14-17 May 2018
New Orleans
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Wettability and Quasi-Static Fluid-Fluid Displacement in Micromodels

15 May 2018, 09:50
New Orleans

New Orleans

Oral 20 Minutes MS 2.23: Network Models Parallel 3-H


Bauyrzhan Primkulov (MIT)


Wettability of porous media has a remarkable influence on the morphology of invading fronts during fluid-fluid displacement. For example, it has been shown that when invading and defending fluids exhibit an instability-inducing viscosity ratio, the invading phase advances through viscous fingering, and the width of the fingers is dictated by the substrate wettability. When the porous medium has low affinity to the invading liquid (drainage), the width of the fingers is comparable to a pore size. In contrast, when the porous medium has high affinity to the invading liquid (imbibition), the thickness of the fingers is well above the pore size, and the invading phase advances as a more smooth and compact front [1, 2]. Recently, the experimental observations were extended to the strong imbibition regime. It was shown that, in this case, front displacement occurs via corner flow, where the invading fluid advances by coating the posts in a patterned Hele-Shaw cell [3].

Motivated by these experimental observations in patterned microfluidic cells, we build on the work of Cieplak and Robbins [3] to develop a quasi-static pore invasion model for the full range of pore wettabilities, from strong drainage to strong imbibition. We describe the pore geometry as a pore network, and explicitly calculate the critical pressures of pore invasion events to advance the fluid-fluid interface based on these pressure thresholds. This revisited formulation of fluid invasion removes the bias associated with user-dependent choices of pressure increments during the invasion, or conventions for the sequence of interface pore configurations. Our quasi-static simulations show a transition from invasion-percolation to cooperative pore filling to corner flow as the wettability of the medium to the invading fluid increases, in quantitative agreement with the experimental observations on micromodels.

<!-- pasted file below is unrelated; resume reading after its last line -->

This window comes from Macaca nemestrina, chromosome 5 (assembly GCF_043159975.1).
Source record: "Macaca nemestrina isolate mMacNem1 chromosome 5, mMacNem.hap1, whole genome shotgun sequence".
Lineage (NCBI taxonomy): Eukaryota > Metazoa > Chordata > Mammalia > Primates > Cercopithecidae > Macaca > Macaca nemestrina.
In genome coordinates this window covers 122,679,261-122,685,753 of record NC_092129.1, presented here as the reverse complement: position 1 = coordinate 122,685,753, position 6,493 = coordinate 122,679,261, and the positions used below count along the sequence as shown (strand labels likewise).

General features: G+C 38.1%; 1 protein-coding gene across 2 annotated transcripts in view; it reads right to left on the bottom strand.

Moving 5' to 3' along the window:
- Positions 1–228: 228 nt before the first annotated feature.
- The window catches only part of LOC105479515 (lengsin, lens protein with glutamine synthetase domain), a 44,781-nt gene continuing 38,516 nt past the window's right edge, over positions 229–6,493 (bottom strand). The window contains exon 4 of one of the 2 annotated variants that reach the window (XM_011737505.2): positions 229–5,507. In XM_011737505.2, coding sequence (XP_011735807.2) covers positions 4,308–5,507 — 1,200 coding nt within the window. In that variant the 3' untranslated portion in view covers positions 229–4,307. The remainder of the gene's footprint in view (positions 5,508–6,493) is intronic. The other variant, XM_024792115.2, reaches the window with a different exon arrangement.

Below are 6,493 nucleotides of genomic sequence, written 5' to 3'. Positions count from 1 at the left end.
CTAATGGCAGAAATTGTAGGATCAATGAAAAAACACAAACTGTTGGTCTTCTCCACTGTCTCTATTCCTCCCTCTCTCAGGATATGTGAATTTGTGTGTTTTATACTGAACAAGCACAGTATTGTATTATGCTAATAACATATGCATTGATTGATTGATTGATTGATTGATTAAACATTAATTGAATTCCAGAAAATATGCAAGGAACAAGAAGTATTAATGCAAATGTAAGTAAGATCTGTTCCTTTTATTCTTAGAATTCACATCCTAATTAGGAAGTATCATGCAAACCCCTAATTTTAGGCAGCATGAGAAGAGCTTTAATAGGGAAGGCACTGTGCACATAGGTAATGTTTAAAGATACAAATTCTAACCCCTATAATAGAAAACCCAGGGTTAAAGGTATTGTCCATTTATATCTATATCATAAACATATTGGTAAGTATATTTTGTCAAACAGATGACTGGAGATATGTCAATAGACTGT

Finally, we extend our model from a quasi-static to a dynamic description by accounting for viscous forces during pore invasion, and buoyancy effects from density difference between the fluids. We apply the new model to investigate impact of wettability on the morphology of unstable flow during secondary oil migration.


[1] J. Stokes, D. Weitz, J. Gollub, A. Dougherty, M. Robbins, P. Chaikin and H. Lindsay, "Interfacial stability of immiscible displacement in a porous medium," Physical Review Letters, 57(14), 1718-1721 (1986).

[2] M. Trojer, M. L. Szulczewski, and R. Juanes, “Stabilizing fluid-fluid displacements in porous media through wettability alteration,” Physical Review Applied, 3, 054008 (2015).

[3] B. Zhao, C. MacMinn and R. Juanes, "Wettability control on multiphase flow in patterned microfluidics," Proceedings of the National Academy of Sciences, 113(37):10251-10256 (2016).

[4] M. Cieplak and M. Robbins, "Influence of contact angle on quasistatic fluid invasion of porous media," Physical Review B, 41(16), 11508 (1990).

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Primary authors

Bauyrzhan Primkulov (MIT) Dr Stephen Talman (University of Alberta) Prof. Rick Chalaturnyk (University of Alberta) Mr Keivan Khaleghi (University of Alberta) Dr Alireza Rangriz Shokri (University of Alberta) Robin Zhao (Massachusetts Institute of Technology) Christopher MacMinn (Oxford U.) Ruben Juanes (MIT)

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